(I've been procrastinating on writing my birth story, partly because every time I sit down to work on it, I feel guilty for not blogging and write a post instead. I'd originally wanted to write the whole birth story before posting it, but I'm starting to realize that will never happen, so instead I'm posting it one part at a time, even if that does make me seem unbelievably self-absorbed. Any flaws can totally be blamed on my new hobby of pacing the room with a fussing baby at 3:00 am.)
It's the week leading up to Saturday, October 14, and I'm not feeling great. Nothing in particular is specifically painful; I just feel achey and a little strange. I know many women who report having felt "off" before going into labor, and in the back of my mind I'm hoping my symptoms mean that labor is imminent. I'm trying not to count on it, though. No use in disappointing myself unnecessarily.
I've just hit thirty-eight weeks and although I'm not finding pregnancy unbearable yet, I'm big and uncomfortable and my instinct is to lie around as much as possible. Instead, I try to stay active with the hope of getting things going; I haven't heard any concrete medical evidence to suggest this, but I've got a secret hope that if I move around a lot, the baby will start moving too. I'm also hit with the urge to do some serious nesting. The junk drawer in our kitchen, which has never been tidied in any of the three places we've lived, becomes a picture of organization when I find myself suddenly unable to stand its messiness. What with the nesting and my attempts to move around as much as possible, I fall into bed every night exhausted.
But I'm also not sleeping well, thanks to the achiness. (Ding ding ding.) Along with the Pepcid which is my constant companion, by the latter half of the week I'm popping Tylenol to keep the general ickiness at bay.
Friday, as is not surprising in retrospect, is the worst. I babysit Daniel in the middle of the day so that my sister can go to the dentist, and I'm so sore that when he gets fussy and needs me to carry him, the effort has me in tears. After babysitting is over I take a warm bath to relax, which helps hardly at all. I've got the job of packing for Bryan and me so that we can hit the road as soon as he gets home from work and avoid being late for my friend's wedding rehearsal, and the packing which is usually a simple job takes me a long time because the pain around the bottom of my belly is intense enough that I'm forced to rest at regular intervals.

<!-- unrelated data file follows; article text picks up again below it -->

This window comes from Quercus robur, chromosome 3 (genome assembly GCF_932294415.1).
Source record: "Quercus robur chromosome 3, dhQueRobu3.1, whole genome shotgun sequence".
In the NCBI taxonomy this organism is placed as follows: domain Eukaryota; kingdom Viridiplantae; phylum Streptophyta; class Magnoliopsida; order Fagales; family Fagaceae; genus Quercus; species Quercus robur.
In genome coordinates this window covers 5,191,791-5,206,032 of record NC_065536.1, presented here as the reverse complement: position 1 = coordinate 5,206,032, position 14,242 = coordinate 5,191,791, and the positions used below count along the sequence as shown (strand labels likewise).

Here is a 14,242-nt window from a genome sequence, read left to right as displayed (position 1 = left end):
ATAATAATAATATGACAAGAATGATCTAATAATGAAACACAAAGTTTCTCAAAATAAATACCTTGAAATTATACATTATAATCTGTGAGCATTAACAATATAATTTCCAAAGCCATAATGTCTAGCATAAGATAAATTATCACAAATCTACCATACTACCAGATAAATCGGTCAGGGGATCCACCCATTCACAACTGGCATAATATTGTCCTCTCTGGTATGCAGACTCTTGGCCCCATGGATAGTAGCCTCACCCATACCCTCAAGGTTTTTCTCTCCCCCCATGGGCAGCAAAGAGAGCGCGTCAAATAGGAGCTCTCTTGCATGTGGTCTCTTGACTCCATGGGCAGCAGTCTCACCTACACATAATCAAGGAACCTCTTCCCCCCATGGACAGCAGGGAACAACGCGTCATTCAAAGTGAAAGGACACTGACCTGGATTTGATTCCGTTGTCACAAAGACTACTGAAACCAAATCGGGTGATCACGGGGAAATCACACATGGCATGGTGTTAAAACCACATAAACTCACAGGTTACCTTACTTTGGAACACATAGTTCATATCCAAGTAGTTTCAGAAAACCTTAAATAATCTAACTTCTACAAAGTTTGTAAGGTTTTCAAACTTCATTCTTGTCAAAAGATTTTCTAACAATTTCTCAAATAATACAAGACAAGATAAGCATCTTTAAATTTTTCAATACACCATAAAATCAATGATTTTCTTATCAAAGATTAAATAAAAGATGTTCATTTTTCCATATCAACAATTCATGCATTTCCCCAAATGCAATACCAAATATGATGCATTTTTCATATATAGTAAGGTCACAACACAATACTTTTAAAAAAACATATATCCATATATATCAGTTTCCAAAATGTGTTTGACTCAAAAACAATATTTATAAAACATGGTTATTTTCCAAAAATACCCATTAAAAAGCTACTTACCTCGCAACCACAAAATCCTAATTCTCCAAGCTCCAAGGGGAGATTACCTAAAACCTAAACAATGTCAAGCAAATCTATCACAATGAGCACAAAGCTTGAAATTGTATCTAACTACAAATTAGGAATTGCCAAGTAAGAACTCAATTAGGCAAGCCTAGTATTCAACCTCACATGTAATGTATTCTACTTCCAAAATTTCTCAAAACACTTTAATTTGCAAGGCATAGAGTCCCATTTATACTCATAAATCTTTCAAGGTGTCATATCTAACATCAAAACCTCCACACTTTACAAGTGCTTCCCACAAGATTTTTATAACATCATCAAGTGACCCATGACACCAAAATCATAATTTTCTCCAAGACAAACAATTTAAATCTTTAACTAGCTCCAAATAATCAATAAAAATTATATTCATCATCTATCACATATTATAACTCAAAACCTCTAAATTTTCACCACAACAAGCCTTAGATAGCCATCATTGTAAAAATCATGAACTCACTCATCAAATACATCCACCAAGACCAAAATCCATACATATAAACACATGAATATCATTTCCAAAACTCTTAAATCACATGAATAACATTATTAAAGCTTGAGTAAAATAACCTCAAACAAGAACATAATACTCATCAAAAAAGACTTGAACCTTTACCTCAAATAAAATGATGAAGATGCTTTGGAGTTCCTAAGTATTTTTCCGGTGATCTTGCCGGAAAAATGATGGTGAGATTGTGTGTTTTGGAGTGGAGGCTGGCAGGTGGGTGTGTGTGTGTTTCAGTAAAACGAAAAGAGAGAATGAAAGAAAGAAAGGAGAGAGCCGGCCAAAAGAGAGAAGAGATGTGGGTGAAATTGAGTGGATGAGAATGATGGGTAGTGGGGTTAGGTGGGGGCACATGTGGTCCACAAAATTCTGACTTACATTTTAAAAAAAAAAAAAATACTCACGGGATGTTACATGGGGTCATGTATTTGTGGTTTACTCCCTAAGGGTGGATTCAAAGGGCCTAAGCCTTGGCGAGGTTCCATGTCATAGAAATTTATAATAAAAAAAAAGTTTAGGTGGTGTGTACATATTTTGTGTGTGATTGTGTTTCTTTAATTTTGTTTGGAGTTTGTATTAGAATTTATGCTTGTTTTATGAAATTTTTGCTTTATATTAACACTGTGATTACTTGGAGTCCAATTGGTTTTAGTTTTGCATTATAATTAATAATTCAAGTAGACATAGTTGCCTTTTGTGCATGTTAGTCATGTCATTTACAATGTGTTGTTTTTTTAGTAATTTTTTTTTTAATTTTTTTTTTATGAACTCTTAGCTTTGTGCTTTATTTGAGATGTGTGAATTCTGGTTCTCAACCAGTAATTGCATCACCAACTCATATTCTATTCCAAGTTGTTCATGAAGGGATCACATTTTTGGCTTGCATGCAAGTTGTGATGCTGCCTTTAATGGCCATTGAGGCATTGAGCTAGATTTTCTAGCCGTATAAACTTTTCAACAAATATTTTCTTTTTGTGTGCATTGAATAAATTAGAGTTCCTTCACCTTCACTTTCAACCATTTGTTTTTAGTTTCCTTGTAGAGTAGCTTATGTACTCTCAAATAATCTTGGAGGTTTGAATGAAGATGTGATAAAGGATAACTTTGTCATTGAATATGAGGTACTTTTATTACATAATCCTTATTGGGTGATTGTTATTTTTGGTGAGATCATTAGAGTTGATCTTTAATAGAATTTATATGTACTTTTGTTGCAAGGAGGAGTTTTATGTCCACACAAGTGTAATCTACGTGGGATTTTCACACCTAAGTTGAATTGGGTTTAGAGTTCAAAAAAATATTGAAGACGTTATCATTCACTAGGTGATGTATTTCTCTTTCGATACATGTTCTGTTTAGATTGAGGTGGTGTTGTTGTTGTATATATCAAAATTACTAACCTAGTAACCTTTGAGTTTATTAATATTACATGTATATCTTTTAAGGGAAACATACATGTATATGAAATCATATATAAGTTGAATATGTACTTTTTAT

When Bryan gets home I'm still rushing around gathering things. He helps me get the stuff together, but once we're on the road he makes a mild comment about how I'd had all day to pack and should have been ready, and of course it makes me cry. (Don't blame him; there's no way he could have known I was about to go into labor.) Right there in the car we have our very last argument before the baby is born. (With a child, everything is a milestone!) Fortunately we make up quickly.
Now here is the part that really makes me look like an idiot: on the drive up, I have several painful contractions, painful enough that I have to stop talking to get through them. Its the first time I've had any like this, and it freaks Bryan out. He suggests turning around and going home, but I'm all "oh, you can have contractions for weeks, I'm totally not going into labor anytime soon," and insist that we keep going. Despite the fact that I've been in pain all day, despite the fact that we're heading at seventy miles per hour away from our hospital and our doctor and everything we've prepared for the birth of our child, I insist we keep going. I promise you that ten hours later, when I'm checking into a hospital a hundred miles from home, I remember that moment vividly.
We make it through the rehearsal and the rehearsal dinner and finally get to bed around midnight. All week I've been tossing and turning but tonight I drop off immediately into a deep sleep - later I decide that God wanted to give me the gift of one good REM cycle before the big ordeal. (Dear Lord: I'm grateful for the one, but next time shoot for at least five or six.) Little do I know that two hours later, it all begins.